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Uber’s Drivers Are Its Employees, Rules A Top French Court

Uber’s Drivers Are Its Employees, Rules A Top French Court
The United States based ride hailing company Uber has been dealt a severe blow by a top court in France that has recognized the company’s drivers as employees. Analysts say that this could completely upend the business model of the company as it might now need to expend more in by way of more benefits to its drivers such as more taxes and benefits such as paid holidays.
France’s wider “gig economy” could also be dealt a blow by the latest decision on Uber by the Cour de Cassation. Other companies offering ride haling services and app based food delivery services such as Deliveroo, Just Eat-Takeaway and UberEats are completely dependent on freelancing and self employed riders to deliver food ordered by customers on the apps. If the Uber decision is extended to cover such companies, they could end up meeting a range of employment requirements and benefits for the riders and drivers as demanded by labour laws.
A lower court of appeal in France had previously passed verdict on Uber that its drivers cannot be identified as being self employed contractors because the driver was unable to build his own clientele or set prices according to his wishes and therefore was completely dependent on the company and a subordinate of the company. That ruling was upheld by the Cour de Cassation.
“When connecting to the Uber digital platform, a relationship of subordination is established between the driver and the company,” the court said in a statement. “Hence, the driver does not provide services as a self-employed person, but as an employee,” it added.
Currently very few of the otherwise legally warranted payments are made to its drivers by Uber including taxes for the welfare system of France and this latest decision by the French top court could also pave the way for other drivers to demand that their employment position be reclassified with respect to Uber.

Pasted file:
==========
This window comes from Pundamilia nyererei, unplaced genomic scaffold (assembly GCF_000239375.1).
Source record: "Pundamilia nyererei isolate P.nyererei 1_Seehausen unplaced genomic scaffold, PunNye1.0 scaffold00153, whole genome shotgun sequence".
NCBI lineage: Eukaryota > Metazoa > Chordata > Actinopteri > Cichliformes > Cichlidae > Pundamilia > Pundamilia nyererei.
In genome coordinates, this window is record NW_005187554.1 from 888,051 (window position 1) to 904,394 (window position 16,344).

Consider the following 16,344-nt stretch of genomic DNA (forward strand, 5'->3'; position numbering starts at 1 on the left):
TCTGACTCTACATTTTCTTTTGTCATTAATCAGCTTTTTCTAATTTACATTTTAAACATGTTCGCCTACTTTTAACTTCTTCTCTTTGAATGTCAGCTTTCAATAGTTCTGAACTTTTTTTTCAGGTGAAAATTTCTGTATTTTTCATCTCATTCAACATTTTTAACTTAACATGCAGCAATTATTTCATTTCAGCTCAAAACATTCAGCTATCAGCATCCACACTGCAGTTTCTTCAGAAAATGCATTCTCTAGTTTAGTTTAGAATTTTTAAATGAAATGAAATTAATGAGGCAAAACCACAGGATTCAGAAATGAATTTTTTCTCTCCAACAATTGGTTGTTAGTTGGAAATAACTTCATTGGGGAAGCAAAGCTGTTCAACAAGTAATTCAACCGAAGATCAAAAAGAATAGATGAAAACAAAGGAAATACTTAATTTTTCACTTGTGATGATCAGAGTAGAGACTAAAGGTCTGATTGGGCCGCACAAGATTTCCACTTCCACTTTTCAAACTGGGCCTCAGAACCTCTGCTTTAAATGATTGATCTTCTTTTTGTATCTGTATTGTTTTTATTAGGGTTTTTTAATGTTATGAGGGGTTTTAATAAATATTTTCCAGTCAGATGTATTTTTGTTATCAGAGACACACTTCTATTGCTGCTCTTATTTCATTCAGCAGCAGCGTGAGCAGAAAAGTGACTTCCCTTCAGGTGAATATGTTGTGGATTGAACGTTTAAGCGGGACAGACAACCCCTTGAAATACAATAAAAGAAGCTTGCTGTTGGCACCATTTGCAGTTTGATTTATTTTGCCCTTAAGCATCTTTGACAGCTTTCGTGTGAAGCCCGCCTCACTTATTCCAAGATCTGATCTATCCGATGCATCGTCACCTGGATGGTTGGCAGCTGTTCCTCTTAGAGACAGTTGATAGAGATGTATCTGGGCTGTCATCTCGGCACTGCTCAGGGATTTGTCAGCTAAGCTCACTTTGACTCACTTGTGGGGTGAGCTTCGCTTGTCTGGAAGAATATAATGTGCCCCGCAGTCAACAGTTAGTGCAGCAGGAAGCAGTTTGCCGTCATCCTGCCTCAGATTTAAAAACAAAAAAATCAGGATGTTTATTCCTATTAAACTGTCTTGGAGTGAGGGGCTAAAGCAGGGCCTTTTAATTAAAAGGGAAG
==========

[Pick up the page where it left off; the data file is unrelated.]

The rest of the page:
“It’s an entirely different business model (for Uber),” said Cédric Jacquelet, a partner at Proskauer law firm in Paris. “It requires much more legal and human resources, at a much higher price,” he added. It is likely possible that Uber will now review the conditions of working for its drivers offering their services in and change them in a manner that the drivers can no longer be classified as employees of the company. 
Similar legal challenges have also cropped up against Uber in a number of the markets that it operates in such as Brazil to Colombia as well as in its home market of the United States.
“The ruling does not reflect the reasons why drivers choose to use Uber: the independence and freedom to work if, when and where they want,” Uber said in a written statement. “Over the last two years we’ve made many changes to give drivers even more control over how they use Uber, alongside stronger social protections,” it added. The company however noted that the decision of the court does not amount to an automatic and immediate re reclassification of drivers.

Christopher J. Mitchell

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